Writing can be immensely healing…

On Writing I’ve been digging out my old school reports in the vain hope that they might not have been as condemning as I remembered. Sad to say, it was wishful thinking and the proof could not be ignored: ‘Lynda finds it hard to concentrate for more than a few minutes at a time’, or ‘she is rather ebullient (I had to look that up) in class at times’, and the very worst one in the eyes of my poor …

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As the pace of modern life gets quicker all the time, poetry provides a much needed pause…

“My favourite poem is the one that starts ‘Thirty days hath September’ because it actually tells you something.” (Groucho Marx 1895 -1977) I know I’m treading on precarious territory here with that one word – poetry. There. Many of you will have zoned out already but I hope you’ll stay with me for a little longer as I try to untangle my thoughts on a subject that seems to divide so many folks, in so many different ways. But before …

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Seamus Heaney and the dullness of “Grey Cement”…

seamus heaney

One wintery evening in the early 1970s, a RTE film crew arrived at my boarding school, St Columb’s College on Bishop Street in Derry, to make a TV documentary. It was rare excitement in the boredom and routine that defined the boarders’ lives. The subject of the documentary was an ex-boarder, the poet Seamus Heaney. One scene involved an actor – or perhaps it was the poet himself –sneaking down the wrought-iron fire-escape attached to the grey-stoned gable of Senior …

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Ode to Mr Lehrer

Good morning! This is a new departure for me, as it’s the first time I’ve ever contributed a poem to these pages. I don’t know how often poetry appears in Slugger, but if it’s not very often I guess this probably won’t be damaging to anyone or anything – except possibly my own reputation…. Anyway, today is the 90th Birthday of one of America’s finest satirists – a musician who began his life as a lecturer of mathematics at Harvard …

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Video: Poet Michael Longley Keynote at Launch of 50th Anniversary of the NI Civil Rights Committee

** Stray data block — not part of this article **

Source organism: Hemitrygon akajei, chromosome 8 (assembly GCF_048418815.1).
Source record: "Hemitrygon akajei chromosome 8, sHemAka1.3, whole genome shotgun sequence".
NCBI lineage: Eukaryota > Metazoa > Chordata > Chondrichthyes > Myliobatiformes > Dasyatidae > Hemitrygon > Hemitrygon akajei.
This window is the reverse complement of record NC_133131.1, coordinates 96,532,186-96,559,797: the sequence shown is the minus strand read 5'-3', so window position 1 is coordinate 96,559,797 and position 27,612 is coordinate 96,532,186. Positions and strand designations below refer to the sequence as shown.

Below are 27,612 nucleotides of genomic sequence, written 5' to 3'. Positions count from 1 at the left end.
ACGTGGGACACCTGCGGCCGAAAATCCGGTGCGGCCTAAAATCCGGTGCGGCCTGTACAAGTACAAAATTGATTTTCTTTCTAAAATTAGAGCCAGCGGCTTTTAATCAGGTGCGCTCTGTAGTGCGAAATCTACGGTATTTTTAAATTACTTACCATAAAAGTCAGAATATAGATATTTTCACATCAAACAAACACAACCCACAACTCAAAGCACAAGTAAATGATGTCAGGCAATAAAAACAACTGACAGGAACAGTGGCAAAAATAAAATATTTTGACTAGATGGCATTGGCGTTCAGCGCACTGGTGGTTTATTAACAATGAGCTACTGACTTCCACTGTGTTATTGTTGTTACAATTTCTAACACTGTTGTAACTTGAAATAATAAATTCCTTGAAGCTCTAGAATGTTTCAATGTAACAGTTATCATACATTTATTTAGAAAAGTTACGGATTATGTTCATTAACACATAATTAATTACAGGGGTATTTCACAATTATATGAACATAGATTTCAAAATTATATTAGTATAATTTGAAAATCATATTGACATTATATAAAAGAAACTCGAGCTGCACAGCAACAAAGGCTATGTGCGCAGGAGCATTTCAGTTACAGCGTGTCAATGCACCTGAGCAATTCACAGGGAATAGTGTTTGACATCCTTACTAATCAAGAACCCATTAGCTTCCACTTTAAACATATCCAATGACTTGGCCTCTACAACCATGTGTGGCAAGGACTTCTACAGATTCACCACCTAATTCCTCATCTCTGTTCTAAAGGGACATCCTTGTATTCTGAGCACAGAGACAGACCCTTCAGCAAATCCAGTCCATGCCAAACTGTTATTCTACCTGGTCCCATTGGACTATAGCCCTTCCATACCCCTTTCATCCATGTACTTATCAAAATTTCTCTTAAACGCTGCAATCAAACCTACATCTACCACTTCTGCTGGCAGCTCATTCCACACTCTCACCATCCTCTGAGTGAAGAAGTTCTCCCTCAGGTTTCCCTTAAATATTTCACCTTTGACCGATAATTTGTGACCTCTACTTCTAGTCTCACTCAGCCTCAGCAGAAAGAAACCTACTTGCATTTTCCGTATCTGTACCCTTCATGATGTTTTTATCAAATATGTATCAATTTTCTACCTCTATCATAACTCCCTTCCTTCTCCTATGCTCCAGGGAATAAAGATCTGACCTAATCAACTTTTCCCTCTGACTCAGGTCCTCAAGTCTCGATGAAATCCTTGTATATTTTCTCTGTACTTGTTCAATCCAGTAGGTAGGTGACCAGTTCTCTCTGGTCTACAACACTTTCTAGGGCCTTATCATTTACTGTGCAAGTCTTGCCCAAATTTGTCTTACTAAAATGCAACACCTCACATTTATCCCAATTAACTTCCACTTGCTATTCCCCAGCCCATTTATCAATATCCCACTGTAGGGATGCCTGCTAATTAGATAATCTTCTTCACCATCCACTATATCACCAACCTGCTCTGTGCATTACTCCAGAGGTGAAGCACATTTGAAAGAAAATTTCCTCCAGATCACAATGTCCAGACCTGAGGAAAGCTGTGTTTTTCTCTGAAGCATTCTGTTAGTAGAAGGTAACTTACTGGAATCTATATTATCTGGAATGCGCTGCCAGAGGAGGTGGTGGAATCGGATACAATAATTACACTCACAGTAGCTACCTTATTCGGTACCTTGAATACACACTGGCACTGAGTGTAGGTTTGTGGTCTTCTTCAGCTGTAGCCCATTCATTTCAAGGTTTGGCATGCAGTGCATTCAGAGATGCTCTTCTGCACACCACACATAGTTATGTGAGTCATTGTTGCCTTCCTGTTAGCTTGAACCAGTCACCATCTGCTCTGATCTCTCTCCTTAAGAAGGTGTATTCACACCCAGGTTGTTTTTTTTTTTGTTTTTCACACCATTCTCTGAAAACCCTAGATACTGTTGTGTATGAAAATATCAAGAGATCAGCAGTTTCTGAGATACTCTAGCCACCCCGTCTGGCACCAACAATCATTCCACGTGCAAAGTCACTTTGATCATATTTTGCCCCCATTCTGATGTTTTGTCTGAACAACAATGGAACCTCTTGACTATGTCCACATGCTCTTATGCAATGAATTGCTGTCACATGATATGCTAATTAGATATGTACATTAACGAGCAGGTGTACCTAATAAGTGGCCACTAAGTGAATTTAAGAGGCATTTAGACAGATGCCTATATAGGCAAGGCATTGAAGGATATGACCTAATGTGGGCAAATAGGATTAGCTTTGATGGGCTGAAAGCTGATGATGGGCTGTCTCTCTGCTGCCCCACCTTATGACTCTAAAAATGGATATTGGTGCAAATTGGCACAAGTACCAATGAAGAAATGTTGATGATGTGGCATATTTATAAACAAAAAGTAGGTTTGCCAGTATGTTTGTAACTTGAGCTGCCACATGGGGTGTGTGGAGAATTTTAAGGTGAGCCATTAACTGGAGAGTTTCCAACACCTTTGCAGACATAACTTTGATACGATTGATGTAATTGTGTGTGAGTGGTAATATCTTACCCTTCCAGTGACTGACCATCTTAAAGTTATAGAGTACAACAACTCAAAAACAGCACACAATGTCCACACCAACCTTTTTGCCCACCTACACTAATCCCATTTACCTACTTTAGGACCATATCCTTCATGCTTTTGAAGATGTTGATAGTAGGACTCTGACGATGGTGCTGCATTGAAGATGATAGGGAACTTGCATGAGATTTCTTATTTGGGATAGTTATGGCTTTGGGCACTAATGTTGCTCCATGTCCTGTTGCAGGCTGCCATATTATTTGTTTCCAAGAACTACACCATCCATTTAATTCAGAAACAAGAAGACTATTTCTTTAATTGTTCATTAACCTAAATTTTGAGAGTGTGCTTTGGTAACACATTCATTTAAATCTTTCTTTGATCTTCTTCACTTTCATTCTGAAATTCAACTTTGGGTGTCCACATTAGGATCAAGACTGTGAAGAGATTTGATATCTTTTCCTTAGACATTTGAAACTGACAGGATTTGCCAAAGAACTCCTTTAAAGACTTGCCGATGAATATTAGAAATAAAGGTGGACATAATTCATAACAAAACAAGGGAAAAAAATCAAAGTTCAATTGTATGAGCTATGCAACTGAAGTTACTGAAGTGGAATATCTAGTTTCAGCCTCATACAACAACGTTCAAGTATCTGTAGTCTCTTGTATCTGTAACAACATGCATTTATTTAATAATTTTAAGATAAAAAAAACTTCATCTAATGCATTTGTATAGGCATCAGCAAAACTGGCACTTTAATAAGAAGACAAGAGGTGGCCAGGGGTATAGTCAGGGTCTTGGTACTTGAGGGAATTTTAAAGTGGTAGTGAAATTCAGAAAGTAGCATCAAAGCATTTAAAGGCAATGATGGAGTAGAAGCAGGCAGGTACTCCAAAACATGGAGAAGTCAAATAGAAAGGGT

Last night Poet Michael Longley gave the keynote address at the launch of the 50th Anniversary of the NI Civil Rights Committee at the historic 1st Presbyterian Church, Rosemary St, Belfast. The title of his talk was ‘Songs For Dead Children’, it is a variation of the talk he gave on receiving The PEN Pinter Prize in 2017. Slugger is the media partner for the Anniversary so we were happy to be there to record the occasion. Watch the videos of …

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“…poetry, the opposite of propaganda, should encourage people to think and feel for themselves”

Pete mentions Michael Longley in one of his holiday period posts and that powerful thesis of his about what peace is and what it isn’t. For my money, Longley’s attempts at poetic legislation are among the most lasting and resonant. The New Statesman has published his PEN Pinter Prize Lecture 2017 in which he makes important observations on the degree to which actual process of peacemaking compares to the more pliable and politically tractable Peace Process™️… He notes… …from the …

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John Montague dies…

At the sad news of the death of Brooklyn born Tyrone raised poet John Montague, one of his most famous poems: The Rough Field I saw the pope breaking stones on Friday A blind parson sewing a patchwork quilt, Two bishops cutting rushes with their croziers, Roaring Meg firing rosary beads for cannonballs, Corks in boats afloat on the summit of the Sperrins, A severed head speaking with a grafted tongue, A snail paring Royal Avenue with a hatchet, British …

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Time cannot silence the Voices of the Somme

At the start of July I posted on Slugger O’Toole to introduce Somme Voices, a month-long series of daily tweets in remembrance of that dreadful World War One battle. I’m returning to Slugger to bring the Somme Voices project to a close with a final poem. The reason is that I’d like to quote this one in its entirety and Twitter is a less-than-perfect medium for something of considerable length. It does, however, give me the chance to make a …

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Listening to the quiet voices of The Somme

As a child I was forever fascinated by a random collection of oul ‘things’ in a rarely-approached cupboard at home. It was the sort of place where unflattering school reports and old medical cards lay alongside broken spectacles and stringless yoyos, the theory being that they might some day be read, repaired or resurrected. There were a few medals – the full relevance of which I never discovered – but what especially caught my imagination was a bloodstained Nazi armband, …